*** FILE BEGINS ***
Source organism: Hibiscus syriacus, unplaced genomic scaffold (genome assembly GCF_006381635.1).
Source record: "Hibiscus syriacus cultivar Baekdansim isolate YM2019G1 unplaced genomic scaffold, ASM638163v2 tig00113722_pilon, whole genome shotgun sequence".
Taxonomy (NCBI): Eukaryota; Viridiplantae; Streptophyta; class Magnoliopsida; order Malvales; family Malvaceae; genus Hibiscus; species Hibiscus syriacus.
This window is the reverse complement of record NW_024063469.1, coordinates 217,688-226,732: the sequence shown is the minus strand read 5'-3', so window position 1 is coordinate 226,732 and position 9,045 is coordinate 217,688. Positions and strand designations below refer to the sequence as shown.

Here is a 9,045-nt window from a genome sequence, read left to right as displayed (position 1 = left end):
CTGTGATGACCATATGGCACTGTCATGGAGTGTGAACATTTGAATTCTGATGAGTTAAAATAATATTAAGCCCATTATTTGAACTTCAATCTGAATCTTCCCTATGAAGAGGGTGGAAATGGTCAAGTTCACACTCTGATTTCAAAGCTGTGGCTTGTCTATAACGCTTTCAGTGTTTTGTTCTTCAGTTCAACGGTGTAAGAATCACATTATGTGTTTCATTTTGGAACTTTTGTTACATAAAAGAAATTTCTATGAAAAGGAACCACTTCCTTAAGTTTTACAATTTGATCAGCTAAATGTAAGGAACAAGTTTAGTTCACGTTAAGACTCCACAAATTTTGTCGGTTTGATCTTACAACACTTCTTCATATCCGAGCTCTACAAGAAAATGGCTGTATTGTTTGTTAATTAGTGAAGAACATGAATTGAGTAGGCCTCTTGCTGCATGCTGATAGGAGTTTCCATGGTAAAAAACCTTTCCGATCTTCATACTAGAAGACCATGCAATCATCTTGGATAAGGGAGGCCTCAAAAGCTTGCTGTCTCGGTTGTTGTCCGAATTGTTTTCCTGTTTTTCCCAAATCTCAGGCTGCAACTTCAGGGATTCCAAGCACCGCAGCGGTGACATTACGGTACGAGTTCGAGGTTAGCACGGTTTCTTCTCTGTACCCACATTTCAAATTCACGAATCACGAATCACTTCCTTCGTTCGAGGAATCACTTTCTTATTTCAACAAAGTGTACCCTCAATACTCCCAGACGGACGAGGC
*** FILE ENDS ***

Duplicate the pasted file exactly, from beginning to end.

Source organism: Hibiscus syriacus, unplaced genomic scaffold (genome assembly GCF_006381635.1).
Source record: "Hibiscus syriacus cultivar Baekdansim isolate YM2019G1 unplaced genomic scaffold, ASM638163v2 tig00113722_pilon, whole genome shotgun sequence".
Taxonomy (NCBI): Eukaryota; Viridiplantae; Streptophyta; class Magnoliopsida; order Malvales; family Malvaceae; genus Hibiscus; species Hibiscus syriacus.
This window is the reverse complement of record NW_024063469.1, coordinates 217,688-226,732: the sequence shown is the minus strand read 5'-3', so window position 1 is coordinate 226,732 and position 9,045 is coordinate 217,688. Positions and strand designations below refer to the sequence as shown.

Here is a 9,045-nt window from a genome sequence, read left to right as displayed (position 1 = left end):
CTGTGATGACCATATGGCACTGTCATGGAGTGTGAACATTTGAATTCTGATGAGTTAAAATAATATTAAGCCCATTATTTGAACTTCAATCTGAATCTTCCCTATGAAGAGGGTGGAAATGGTCAAGTTCACACTCTGATTTCAAAGCTGTGGCTTGTCTATAACGCTTTCAGTGTTTTGTTCTTCAGTTCAACGGTGTAAGAATCACATTATGTGTTTCATTTTGGAACTTTTGTTACATAAAAGAAATTTCTATGAAAAGGAACCACTTCCTTAAGTTTTACAATTTGATCAGCTAAATGTAAGGAACAAGTTTAGTTCACGTTAAGACTCCACAAATTTTGTCGGTTTGATCTTACAACACTTCTTCATATCCGAGCTCTACAAGAAAATGGCTGTATTGTTTGTTAATTAGTGAAGAACATGAATTGAGTAGGCCTCTTGCTGCATGCTGATAGGAGTTTCCATGGTAAAAAACCTTTCCGATCTTCATACTAGAAGACCATGCAATCATCTTGGATAAGGGAGGCCTCAAAAGCTTGCTGTCTCGGTTGTTGTCCGAATTGTTTTCCTGTTTTTCCCAAATCTCAGGCTGCAACTTCAGGGATTCCAAGCACCGCAGCGGTGACATTACGGTACGAGTTCGAGGTTAGCACGGTTTCTTCTCTGTACCCACATTTCAAATTCACGAATCACGAATCACTTCCTTCGTTCGAGGAATCACTTTCTTATTTCAACAAAGTGTACCCTCAATACTCCCAGACGGACGAGGC